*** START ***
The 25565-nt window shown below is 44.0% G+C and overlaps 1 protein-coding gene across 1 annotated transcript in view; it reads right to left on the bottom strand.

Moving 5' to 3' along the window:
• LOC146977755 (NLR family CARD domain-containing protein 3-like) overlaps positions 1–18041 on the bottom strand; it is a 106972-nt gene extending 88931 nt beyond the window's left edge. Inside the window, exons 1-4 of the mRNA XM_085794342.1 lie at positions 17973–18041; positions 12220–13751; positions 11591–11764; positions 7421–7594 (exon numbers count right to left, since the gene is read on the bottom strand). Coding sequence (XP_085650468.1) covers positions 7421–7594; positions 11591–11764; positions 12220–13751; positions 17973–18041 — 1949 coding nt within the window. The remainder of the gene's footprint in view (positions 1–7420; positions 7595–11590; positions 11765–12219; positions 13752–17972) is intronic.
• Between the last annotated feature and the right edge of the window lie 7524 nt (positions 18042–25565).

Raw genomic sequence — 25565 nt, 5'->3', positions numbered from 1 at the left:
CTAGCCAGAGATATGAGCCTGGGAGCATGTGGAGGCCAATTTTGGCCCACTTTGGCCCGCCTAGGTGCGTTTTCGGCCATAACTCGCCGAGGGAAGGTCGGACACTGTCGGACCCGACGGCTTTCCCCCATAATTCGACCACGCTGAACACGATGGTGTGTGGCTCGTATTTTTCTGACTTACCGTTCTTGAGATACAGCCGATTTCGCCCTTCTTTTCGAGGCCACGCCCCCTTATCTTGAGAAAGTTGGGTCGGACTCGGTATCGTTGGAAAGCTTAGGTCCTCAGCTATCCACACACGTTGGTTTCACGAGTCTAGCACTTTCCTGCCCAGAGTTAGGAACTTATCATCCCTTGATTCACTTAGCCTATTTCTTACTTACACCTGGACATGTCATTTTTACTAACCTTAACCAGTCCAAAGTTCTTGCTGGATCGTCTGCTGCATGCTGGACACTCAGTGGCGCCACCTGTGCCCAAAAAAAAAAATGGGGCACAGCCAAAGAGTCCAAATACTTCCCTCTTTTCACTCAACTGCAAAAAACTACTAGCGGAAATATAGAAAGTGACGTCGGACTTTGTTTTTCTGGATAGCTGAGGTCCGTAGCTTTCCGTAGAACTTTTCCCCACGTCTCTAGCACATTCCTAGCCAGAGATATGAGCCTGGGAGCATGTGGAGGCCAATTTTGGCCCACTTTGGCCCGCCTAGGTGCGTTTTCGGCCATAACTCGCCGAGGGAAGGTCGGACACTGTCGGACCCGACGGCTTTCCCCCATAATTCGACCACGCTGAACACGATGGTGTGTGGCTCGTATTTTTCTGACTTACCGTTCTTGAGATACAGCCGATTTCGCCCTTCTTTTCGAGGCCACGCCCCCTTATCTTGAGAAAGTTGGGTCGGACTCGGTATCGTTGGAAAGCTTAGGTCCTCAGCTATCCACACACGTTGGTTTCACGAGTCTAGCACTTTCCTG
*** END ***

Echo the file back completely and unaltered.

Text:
The 25565-nt window shown below is 44.0% G+C and overlaps 1 protein-coding gene across 1 annotated transcript in view; it reads right to left on the bottom strand.

Moving 5' to 3' along the window:
• LOC146977755 (NLR family CARD domain-containing protein 3-like) overlaps positions 1–18041 on the bottom strand; it is a 106972-nt gene extending 88931 nt beyond the window's left edge. Inside the window, exons 1-4 of the mRNA XM_085794342.1 lie at positions 17973–18041; positions 12220–13751; positions 11591–11764; positions 7421–7594 (exon numbers count right to left, since the gene is read on the bottom strand). Coding sequence (XP_085650468.1) covers positions 7421–7594; positions 11591–11764; positions 12220–13751; positions 17973–18041 — 1949 coding nt within the window. The remainder of the gene's footprint in view (positions 1–7420; positions 7595–11590; positions 11765–12219; positions 13752–17972) is intronic.
• Between the last annotated feature and the right edge of the window lie 7524 nt (positions 18042–25565).

Raw genomic sequence — 25565 nt, 5'->3', positions numbered from 1 at the left:
CTAGCCAGAGATATGAGCCTGGGAGCATGTGGAGGCCAATTTTGGCCCACTTTGGCCCGCCTAGGTGCGTTTTCGGCCATAACTCGCCGAGGGAAGGTCGGACACTGTCGGACCCGACGGCTTTCCCCCATAATTCGACCACGCTGAACACGATGGTGTGTGGCTCGTATTTTTCTGACTTACCGTTCTTGAGATACAGCCGATTTCGCCCTTCTTTTCGAGGCCACGCCCCCTTATCTTGAGAAAGTTGGGTCGGACTCGGTATCGTTGGAAAGCTTAGGTCCTCAGCTATCCACACACGTTGGTTTCACGAGTCTAGCACTTTCCTGCCCAGAGTTAGGAACTTATCATCCCTTGATTCACTTAGCCTATTTCTTACTTACACCTGGACATGTCATTTTTACTAACCTTAACCAGTCCAAAGTTCTTGCTGGATCGTCTGCTGCATGCTGGACACTCAGTGGCGCCACCTGTGCCCAAAAAAAAAAATGGGGCACAGCCAAAGAGTCCAAATACTTCCCTCTTTTCACTCAACTGCAAAAAACTACTAGCGGAAATATAGAAAGTGACGTCGGACTTTGTTTTTCTGGATAGCTGAGGTCCGTAGCTTTCCGTAGAACTTTTCCCCACGTCTCTAGCACATTCCTAGCCAGAGATATGAGCCTGGGAGCATGTGGAGGCCAATTTTGGCCCACTTTGGCCCGCCTAGGTGCGTTTTCGGCCATAACTCGCCGAGGGAAGGTCGGACACTGTCGGACCCGACGGCTTTCCCCCATAATTCGACCACGCTGAACACGATGGTGTGTGGCTCGTATTTTTCTGACTTACCGTTCTTGAGATACAGCCGATTTCGCCCTTCTTTTCGAGGCCACGCCCCCTTATCTTGAGAAAGTTGGGTCGGACTCGGTATCGTTGGAAAGCTTAGGTCCTCAGCTATCCACACACGTTGGTTTCACGAGTCTAGCACTTTCCTG